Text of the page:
Saturday, February 4, 2012

A Good Day At Work

This morning around 0300 we handled a fire at local business; it was in a big "box store" type building. Came in as an alarm, also as a burglar alarm, police en route.

As we arrived, police officers on scene walk up to us reporting smoke inside. We drove a 360 and saw smoke through a couple windows, nothing heavy, looked like fog. Stopped at the truck entrance and got out. The captain decided this is where we're making entry.

The FF grabbed a halligan bar, and I got my Lil' Rex (as found HERE ). Door is a power sliding door, aluminum frame, with glass, typical of many commercial doors. It has a mortise lock, with an extended cylinder that has a protective sleeve. The captain called for a K-Tool, but, as it turns out, that wouldn't have worked, as the cylinder sticks out too far. However, locks like this are exactly what the Lil' Rex is for!

I used the halligan bar to tamp the Lil' Rex over the lock cylinder. Once it started to bite, I then let go and gave it a few good whacks with the halligan bar. Then, I put the spike in, pried up, and POOF! the cylinder popped out. Then I used the end of the key tool to trip the lock, thus unlocking the door. Total damage caused by entry ops: one mortise lock assembly. Not much compared to a door.

(Imho, one inherent problem with the Lil' Rex is the adjunct tool design - you insert the spike of a halligan bar to pry. Works great as long as you can pry up (or whatever direction you tamped the tool into the lock), but sometimes a little side to side motion is needed to help loosen the lock cylinder. I have seen pictures and videos of modified Lil' Rex tools where they remove the spike sleeve and weld on a slot for the adze, like what it's on the K-Tool and R-Tool. I have found that if you really whack the Lil' Rex in place, like I did tonight, this helps it get a better, tighter, more secure bite on the lock cylinder, and reduces the need for side to side rocking. However, it means you will likely need another tool to remove the lock cylinder out of the Lil' Rex's teeth!)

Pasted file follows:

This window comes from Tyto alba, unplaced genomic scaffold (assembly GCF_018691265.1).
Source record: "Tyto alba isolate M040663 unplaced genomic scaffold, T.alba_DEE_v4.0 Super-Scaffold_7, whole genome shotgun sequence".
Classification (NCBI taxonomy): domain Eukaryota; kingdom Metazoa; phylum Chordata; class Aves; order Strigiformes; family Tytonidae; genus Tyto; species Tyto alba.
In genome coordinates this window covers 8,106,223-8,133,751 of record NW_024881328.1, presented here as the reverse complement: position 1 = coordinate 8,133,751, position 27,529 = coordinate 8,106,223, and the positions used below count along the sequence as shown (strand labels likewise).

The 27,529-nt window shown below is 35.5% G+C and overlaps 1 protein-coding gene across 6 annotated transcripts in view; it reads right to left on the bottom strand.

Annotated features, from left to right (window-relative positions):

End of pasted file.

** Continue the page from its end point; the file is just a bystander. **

After gaining entry, I was sent to hook the pumper into the sprinkler system, so that's what I did. It's around back. I spotted close to the plug, hand jacked a section of 5" to the sprinkler connection, hooked it to the discharge, flushed the plug, hooked up a Jesus line (that's what we call a short section, not sure of the origin), turned on the hydrant, and radioed command I'm ready to support the sprinkler system on his order. Command then said we won't need the sprinklers pumped, so I started breaking down.

Ladder 1 came back to help, which was nice. I was hustling, five inch is heavy, and the hydrant was super sticky, & I was a touch winded. Once we were done I pulled around front again and joined my crew inside.

The fire itself was odd. There was an apparent power failure believer to be lightning related, which kicked on the generator. It appears the voltage spike caused some of the low-voltage components in the fire/security alarm system (of all things!) to overheat and ignite.

Fire damaged maybe two square feet of area (the guys used a can to put it out) but did what I personally would estimate as thousands in damage to their alarm system, and maybe more.

Indirect costs will include lost business, repair costs, plus the risk of gremlins - what else was damaged? Hard telling until it's found, ya know? My guess is they'll reopen in a few days.

We ran a CO call earlier in the shift that at first was thought to be a low battery. Nope. It was real. We were in masks for an hour there. Evacuated all four of the building's units too. Cracked heat exchanger.

I like days like this, where we make a difference, and prevent bad headlines like "Four Families Killed by Carbon Monoxide" & "Fire Leaves 150 Jobless", ya know?

Thanks for reading.

Stay safe, and God bless!


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